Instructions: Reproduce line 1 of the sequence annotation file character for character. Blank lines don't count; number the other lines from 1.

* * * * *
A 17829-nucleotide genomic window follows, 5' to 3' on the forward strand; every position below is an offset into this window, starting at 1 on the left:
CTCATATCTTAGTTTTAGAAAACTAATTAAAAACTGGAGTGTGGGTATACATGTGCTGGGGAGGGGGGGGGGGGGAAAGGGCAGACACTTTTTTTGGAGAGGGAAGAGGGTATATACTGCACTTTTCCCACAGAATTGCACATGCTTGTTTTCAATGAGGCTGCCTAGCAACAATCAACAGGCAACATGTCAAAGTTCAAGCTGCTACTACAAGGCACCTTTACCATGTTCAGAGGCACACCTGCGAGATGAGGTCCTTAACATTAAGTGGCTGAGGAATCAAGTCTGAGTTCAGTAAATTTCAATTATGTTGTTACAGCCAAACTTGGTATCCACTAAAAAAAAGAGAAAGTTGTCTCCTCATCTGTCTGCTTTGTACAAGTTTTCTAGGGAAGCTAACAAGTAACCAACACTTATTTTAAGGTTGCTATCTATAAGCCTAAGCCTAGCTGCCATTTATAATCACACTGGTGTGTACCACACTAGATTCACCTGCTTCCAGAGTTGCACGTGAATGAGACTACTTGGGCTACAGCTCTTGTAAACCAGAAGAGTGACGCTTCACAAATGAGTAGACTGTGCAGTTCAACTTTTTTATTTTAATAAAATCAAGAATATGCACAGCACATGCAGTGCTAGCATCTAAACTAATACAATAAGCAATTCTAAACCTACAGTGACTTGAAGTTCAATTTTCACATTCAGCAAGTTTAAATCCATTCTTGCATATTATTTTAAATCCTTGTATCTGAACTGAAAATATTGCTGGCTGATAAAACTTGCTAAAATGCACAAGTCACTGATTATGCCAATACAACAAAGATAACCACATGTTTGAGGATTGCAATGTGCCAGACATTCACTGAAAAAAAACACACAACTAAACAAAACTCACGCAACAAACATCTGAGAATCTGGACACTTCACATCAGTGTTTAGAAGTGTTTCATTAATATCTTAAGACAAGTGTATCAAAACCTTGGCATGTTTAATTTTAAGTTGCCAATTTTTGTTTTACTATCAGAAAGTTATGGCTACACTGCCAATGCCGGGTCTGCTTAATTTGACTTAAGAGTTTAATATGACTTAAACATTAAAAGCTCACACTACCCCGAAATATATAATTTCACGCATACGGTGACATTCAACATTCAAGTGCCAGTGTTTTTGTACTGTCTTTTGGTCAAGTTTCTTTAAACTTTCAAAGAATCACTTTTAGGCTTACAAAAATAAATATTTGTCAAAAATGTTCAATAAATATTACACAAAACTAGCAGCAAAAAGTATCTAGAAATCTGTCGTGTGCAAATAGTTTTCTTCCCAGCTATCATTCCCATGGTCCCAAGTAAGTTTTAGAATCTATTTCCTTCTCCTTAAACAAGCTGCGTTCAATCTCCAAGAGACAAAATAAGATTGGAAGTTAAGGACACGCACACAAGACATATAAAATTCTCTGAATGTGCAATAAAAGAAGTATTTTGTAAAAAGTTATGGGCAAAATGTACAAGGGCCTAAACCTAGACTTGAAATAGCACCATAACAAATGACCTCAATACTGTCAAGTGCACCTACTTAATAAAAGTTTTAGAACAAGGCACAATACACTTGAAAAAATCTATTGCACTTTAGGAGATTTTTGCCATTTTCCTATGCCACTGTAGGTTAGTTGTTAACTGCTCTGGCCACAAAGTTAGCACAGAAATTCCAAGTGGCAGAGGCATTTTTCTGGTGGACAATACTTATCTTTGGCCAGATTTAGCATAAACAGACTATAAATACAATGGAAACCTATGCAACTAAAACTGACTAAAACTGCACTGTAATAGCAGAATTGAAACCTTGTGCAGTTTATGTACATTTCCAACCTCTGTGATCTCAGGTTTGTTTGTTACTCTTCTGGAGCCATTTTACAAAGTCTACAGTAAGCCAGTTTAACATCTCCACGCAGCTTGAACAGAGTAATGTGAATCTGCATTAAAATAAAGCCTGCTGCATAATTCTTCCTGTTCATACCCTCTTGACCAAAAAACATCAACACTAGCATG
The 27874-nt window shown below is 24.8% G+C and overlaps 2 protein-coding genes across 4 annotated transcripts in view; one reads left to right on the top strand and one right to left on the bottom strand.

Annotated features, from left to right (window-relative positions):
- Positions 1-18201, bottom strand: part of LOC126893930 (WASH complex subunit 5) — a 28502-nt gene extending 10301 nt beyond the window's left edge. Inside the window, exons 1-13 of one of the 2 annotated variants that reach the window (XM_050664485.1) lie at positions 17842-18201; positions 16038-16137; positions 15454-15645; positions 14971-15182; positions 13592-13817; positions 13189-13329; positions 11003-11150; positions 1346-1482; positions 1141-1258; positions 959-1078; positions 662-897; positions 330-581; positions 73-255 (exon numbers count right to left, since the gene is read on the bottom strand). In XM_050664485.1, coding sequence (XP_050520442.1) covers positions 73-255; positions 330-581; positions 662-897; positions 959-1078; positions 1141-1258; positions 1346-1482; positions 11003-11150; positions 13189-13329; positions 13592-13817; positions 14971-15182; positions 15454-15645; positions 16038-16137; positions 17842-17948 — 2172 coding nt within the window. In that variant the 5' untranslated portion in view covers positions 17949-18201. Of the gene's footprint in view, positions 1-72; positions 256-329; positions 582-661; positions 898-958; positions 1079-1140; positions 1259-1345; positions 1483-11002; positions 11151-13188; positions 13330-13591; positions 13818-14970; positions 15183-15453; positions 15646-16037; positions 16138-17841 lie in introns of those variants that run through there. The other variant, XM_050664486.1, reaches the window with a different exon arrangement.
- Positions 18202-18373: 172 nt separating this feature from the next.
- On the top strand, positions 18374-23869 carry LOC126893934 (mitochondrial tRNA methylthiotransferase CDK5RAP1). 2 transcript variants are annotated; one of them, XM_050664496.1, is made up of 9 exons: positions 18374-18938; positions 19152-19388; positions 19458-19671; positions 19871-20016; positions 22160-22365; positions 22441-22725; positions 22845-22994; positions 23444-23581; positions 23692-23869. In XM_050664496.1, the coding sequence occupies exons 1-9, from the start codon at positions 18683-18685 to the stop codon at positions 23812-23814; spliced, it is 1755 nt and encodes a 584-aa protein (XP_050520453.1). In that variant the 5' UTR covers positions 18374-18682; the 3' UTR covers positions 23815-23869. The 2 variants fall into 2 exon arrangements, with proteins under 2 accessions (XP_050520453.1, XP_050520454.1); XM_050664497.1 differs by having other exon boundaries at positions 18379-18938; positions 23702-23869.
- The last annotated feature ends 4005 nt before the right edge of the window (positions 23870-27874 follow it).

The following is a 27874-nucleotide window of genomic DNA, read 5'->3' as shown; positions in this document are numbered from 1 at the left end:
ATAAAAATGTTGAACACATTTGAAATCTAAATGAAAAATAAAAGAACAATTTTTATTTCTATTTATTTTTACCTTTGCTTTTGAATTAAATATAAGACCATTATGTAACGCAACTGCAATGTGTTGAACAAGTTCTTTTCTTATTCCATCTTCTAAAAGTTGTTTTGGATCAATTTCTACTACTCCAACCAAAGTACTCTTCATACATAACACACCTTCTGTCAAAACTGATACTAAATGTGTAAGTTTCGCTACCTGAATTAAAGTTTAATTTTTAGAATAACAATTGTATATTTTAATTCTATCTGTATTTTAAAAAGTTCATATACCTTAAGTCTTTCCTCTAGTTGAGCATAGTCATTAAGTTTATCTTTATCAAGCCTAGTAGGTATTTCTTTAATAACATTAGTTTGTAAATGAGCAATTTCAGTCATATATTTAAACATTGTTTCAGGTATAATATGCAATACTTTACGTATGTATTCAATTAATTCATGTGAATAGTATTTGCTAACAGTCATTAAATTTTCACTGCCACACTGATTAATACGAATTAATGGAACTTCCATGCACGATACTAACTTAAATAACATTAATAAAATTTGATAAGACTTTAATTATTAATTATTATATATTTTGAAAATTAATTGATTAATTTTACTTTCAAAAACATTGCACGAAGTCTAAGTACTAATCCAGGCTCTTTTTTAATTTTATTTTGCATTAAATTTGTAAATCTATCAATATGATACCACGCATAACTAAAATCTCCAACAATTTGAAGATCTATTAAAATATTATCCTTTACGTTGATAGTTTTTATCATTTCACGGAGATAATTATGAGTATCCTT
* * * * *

A 17829-nucleotide genomic window follows, 5' to 3' on the forward strand; every position below is an offset into this window, starting at 1 on the left: